7. Thinking of the LOTR LCG, there was a lot of early weirdness with traits there, too. They never added traits in errata, but there were a number of early traits that quickly disappeared, many cards that didn't have traits they thematically should, and many of the traits ended up being properly developed only much later. For example, there's the Archer and Steward traits. Only Denethor has the Steward trait, and only the hero versions, not the ally versions. It appears on 2 cards and does exactly nothing - you can't even use the handful of effects that care about matching traits between cards rather than a specific named trait because there's no way to grant it. The Archer trait appears on a horse-archer and a Silvan archer ally in the core set. It doesn't appear on Legolas, also in the core set, nor on any other card representing a bowman (not even Bard The Bowman). It doesn't do anything, and thematically it overlaps with the Ranger and Scout keywords, which were expanded on. Dáin Ironfoot (or to give him his proper title, King Dáin II Ironfoot), was released in the first cycle as a hero, but he despite being a literal king, of two different kingdoms, didn't have the Noble keyword that appeared on everyone from miscellaneous Gondorian noblemen to every other royal in the game. He also didn't have the Warrior keyword, despite being one of the greatest Dwarven warriors to ever live. He was recently released in a new form as a hero from a different sphere, and that version does have the "missing" keywords. Speaking of Ranger and Scout, there were a lot of keywords that appeared early on and mostly just as thematic descriptions, or to enable certain cards to target them. Legolas was a Silvan, but all that did is recognise that, yes, in the setting Legolas is an elf, and mean that the occasional card could target him (like an elven knife that only Silvan or Noldor heroes could wield). As the game progressed, a lot of traits started to get mechanical themes and deck archetypes designed for them. This started with Dwarves, with the aforementioned Dáin Ironfoot, who gave all Dwarf characters hefty stat bonuses while he was ready. Later trait themes added were that Silvan characters had weak stats but strong effects when they entered play, and had a slew of effects that bounce them back to hand (a bit like certain Rogue cards in Arkham); Noldor is all about discarding cards from hand to pay for effects, and then being able to manipulate your discard pile (a bit like certain Survivor cards from Arkham); Rohan is more about discarding allies from play to trigger powerful effects; Hobbit synergy is all about flying under the radar and making up for weak effects; Gondor is all about having loads of resources and spending them on expensive stuff (another Rogue-y theme), and so on and so forth. But in most of these trait themes were developed long after the traits first appeared, and the earlier cards with those traits don't really fit in the newer synergies (for instance, Legolas is a strong hero, but he doesn't really have anything that synergises with the other Silvan effects about bouncing allies to hand). These trait-based synergies partly compensate for "sphere bleed", where as the game went on resource colours meant less and less, because it ended up being just as possible to have a deck capable of killing enemies in Spirit (traditionally the quest-oriented sphere, think like how Seeker is about clue-gathering) as in Tactics (traditionally the murder-based sphere, think like Guardian). Now, certain traits had specific spheres associated with them (almost all Noldor are Spirit or Lore, for instance), so the colours still mean something. So basically, I wouldn't sweat it too much. Almost all the trait-based cards we've seen so far are little more than targeting restrictions (Dr Elli Horowitz, for example, can only fetch Relic cards, but it's not like there's a cohesive Relic archetype); or flavour-based effects (fast flying monster harder to hit with a Melee weapon than a Firearm); or parts of someone's deckbuilding restrictions (like how Ursula can get a lot of Relics). The closest thing to a proper keyword synergy so far is the handful of cards that target Illicit cards, and even then it's little more than standard Rogue effects, just with keyword descriptions. It might be more difficult to make LOTR-style keyword synergy work in Arkham with the broader range of card types, the inherent restriction on deckbuilding, and the smaller decks, but I think we'll probably see more keyword-based archetypes in future. I think they just haven't planned that far ahead, and/or are interested in developing different parts of the design space first. Who knows, we might see player cards that reference investigator keywords! There's already an inkling of that in some of the resolutions for the newest cycle...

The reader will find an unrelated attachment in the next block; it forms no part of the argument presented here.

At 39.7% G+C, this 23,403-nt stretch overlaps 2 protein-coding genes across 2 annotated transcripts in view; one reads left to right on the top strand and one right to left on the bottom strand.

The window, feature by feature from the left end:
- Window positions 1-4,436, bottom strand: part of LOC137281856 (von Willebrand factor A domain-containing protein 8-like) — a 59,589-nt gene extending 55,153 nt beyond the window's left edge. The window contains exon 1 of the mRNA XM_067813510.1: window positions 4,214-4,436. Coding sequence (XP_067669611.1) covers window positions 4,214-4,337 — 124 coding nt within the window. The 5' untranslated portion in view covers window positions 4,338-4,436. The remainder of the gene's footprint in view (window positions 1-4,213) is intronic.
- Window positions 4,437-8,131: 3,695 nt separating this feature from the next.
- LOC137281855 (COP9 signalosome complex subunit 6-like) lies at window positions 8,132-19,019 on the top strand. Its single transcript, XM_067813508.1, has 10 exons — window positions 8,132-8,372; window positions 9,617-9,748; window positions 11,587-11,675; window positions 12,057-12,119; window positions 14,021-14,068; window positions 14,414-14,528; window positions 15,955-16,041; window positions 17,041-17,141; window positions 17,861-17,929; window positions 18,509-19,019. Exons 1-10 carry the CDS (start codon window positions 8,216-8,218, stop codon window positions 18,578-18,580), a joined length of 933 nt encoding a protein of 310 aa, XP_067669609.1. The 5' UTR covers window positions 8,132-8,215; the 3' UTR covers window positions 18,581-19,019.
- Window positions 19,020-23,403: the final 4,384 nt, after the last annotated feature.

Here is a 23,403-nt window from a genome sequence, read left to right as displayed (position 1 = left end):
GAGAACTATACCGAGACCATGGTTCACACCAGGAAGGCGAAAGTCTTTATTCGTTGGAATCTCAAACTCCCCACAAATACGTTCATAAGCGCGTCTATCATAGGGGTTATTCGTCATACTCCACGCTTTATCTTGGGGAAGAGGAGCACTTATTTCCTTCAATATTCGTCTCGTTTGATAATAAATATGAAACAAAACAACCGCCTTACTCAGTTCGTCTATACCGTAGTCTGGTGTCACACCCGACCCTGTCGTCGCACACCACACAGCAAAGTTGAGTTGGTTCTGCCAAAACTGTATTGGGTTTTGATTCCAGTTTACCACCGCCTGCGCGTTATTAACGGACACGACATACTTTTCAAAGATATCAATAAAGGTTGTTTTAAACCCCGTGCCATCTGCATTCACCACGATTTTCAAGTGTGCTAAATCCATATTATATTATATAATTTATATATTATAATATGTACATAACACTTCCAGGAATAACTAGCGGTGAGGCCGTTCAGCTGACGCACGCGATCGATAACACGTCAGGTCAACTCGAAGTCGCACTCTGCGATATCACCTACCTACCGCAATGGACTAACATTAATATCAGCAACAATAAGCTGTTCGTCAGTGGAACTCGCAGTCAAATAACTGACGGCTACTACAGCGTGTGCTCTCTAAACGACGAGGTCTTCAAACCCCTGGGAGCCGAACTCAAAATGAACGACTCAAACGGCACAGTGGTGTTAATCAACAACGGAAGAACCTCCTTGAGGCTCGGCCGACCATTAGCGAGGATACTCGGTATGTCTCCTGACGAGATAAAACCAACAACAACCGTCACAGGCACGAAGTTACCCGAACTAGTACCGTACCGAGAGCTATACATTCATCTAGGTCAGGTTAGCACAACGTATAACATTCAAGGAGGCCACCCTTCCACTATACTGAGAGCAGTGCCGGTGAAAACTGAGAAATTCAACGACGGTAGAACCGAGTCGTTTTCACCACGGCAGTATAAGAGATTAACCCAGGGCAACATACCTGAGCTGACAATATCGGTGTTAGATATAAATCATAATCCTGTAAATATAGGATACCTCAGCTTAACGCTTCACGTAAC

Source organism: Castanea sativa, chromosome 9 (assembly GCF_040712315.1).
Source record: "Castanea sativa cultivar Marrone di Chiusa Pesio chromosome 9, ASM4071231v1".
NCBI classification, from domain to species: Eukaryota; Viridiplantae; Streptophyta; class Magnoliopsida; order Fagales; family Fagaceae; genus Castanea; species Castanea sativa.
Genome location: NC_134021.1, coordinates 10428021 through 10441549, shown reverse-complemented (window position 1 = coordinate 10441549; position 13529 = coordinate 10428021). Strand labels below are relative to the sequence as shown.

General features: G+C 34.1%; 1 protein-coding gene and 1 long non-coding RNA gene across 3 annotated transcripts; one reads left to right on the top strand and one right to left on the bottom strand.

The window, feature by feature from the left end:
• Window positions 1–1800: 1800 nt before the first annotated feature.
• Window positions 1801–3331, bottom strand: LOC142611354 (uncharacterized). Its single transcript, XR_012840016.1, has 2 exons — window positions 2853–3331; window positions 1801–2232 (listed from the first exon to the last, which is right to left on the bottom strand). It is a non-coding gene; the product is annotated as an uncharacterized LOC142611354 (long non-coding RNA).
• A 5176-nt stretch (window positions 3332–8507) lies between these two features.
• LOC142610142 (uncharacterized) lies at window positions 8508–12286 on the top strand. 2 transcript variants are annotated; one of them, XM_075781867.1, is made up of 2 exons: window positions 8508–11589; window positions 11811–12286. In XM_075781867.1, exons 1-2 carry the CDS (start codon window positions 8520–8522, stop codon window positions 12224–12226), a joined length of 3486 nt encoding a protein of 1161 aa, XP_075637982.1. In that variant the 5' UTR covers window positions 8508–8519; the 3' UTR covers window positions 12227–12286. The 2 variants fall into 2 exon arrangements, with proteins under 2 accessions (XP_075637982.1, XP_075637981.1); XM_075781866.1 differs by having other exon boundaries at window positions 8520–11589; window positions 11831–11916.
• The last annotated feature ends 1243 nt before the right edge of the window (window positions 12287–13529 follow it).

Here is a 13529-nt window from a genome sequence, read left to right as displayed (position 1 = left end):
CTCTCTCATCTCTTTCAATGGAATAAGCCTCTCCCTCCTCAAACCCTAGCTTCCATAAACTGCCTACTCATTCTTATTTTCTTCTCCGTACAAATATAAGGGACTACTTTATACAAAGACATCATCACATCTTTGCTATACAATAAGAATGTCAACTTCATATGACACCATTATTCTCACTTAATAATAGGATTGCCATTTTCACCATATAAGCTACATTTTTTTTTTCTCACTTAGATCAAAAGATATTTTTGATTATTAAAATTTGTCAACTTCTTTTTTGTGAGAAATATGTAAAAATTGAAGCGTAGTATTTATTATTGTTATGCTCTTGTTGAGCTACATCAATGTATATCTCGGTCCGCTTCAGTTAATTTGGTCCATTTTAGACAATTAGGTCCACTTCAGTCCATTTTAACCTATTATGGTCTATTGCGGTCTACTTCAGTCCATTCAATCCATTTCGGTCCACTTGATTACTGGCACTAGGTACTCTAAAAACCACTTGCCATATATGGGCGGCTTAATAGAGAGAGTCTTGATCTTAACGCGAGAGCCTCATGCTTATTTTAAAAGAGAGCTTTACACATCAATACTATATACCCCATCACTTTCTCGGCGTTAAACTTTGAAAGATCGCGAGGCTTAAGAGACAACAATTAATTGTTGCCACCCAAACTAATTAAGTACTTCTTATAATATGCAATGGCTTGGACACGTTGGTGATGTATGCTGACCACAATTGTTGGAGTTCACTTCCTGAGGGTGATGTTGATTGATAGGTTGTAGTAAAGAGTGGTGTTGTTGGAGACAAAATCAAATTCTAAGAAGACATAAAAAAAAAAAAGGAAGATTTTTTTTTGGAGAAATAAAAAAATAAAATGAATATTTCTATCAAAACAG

8. Allonym